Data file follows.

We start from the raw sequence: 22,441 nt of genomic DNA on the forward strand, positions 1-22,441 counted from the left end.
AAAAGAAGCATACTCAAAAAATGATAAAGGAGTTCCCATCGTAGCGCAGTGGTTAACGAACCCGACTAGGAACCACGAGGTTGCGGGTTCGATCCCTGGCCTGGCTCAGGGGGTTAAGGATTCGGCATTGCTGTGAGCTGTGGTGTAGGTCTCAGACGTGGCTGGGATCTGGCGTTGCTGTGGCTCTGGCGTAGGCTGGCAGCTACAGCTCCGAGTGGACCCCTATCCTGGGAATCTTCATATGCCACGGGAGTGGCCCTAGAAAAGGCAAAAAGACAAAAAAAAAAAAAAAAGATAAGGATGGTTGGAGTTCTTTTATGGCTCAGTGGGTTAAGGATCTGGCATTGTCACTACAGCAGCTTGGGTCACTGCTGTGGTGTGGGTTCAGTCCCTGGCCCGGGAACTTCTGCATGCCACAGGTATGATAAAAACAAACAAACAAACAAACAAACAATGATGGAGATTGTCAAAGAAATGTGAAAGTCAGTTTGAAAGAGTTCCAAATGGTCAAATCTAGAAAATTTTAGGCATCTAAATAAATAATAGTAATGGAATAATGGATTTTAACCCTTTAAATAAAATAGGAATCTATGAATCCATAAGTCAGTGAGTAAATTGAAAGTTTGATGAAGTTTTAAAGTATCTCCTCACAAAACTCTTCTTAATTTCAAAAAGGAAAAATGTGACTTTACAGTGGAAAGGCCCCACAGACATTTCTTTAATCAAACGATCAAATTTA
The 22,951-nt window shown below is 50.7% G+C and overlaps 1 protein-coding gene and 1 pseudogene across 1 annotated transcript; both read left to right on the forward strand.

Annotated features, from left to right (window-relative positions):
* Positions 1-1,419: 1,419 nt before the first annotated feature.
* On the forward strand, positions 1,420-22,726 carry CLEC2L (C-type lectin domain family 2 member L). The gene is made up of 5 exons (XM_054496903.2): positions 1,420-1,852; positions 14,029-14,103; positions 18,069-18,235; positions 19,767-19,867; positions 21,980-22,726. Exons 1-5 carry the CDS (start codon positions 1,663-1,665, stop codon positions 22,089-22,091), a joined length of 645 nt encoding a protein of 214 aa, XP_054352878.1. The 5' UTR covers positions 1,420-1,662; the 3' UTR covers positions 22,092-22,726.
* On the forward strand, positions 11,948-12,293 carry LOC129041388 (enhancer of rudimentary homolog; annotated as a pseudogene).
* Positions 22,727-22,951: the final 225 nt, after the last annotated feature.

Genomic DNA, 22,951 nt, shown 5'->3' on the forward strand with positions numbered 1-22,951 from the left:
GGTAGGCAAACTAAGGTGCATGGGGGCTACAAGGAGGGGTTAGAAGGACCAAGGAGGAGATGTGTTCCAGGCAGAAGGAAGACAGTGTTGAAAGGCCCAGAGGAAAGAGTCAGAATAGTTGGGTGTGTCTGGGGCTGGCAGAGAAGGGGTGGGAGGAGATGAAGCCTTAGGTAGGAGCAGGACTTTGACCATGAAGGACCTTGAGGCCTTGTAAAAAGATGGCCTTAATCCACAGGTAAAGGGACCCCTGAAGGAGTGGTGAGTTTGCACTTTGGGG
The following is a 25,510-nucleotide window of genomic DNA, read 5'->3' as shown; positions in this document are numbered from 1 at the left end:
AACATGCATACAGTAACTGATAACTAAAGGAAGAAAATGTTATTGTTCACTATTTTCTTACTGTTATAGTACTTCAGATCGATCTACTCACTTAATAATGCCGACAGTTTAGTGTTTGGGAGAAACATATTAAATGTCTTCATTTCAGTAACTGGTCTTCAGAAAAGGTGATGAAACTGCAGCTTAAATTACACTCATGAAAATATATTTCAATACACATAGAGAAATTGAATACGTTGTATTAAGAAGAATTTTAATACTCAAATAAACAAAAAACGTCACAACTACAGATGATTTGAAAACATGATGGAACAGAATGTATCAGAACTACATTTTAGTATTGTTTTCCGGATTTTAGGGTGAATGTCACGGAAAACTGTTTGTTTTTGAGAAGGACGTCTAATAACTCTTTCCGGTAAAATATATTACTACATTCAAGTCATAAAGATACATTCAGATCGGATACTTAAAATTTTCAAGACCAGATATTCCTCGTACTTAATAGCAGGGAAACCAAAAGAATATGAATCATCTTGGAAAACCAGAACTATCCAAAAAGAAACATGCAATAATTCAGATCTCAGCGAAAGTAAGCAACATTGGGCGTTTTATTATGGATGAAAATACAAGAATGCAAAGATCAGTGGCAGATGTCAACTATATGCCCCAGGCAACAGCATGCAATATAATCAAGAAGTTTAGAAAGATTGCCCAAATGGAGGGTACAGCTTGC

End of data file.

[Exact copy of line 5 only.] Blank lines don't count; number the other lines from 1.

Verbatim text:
* Positions 1-1,419: 1,419 nt before the first annotated feature.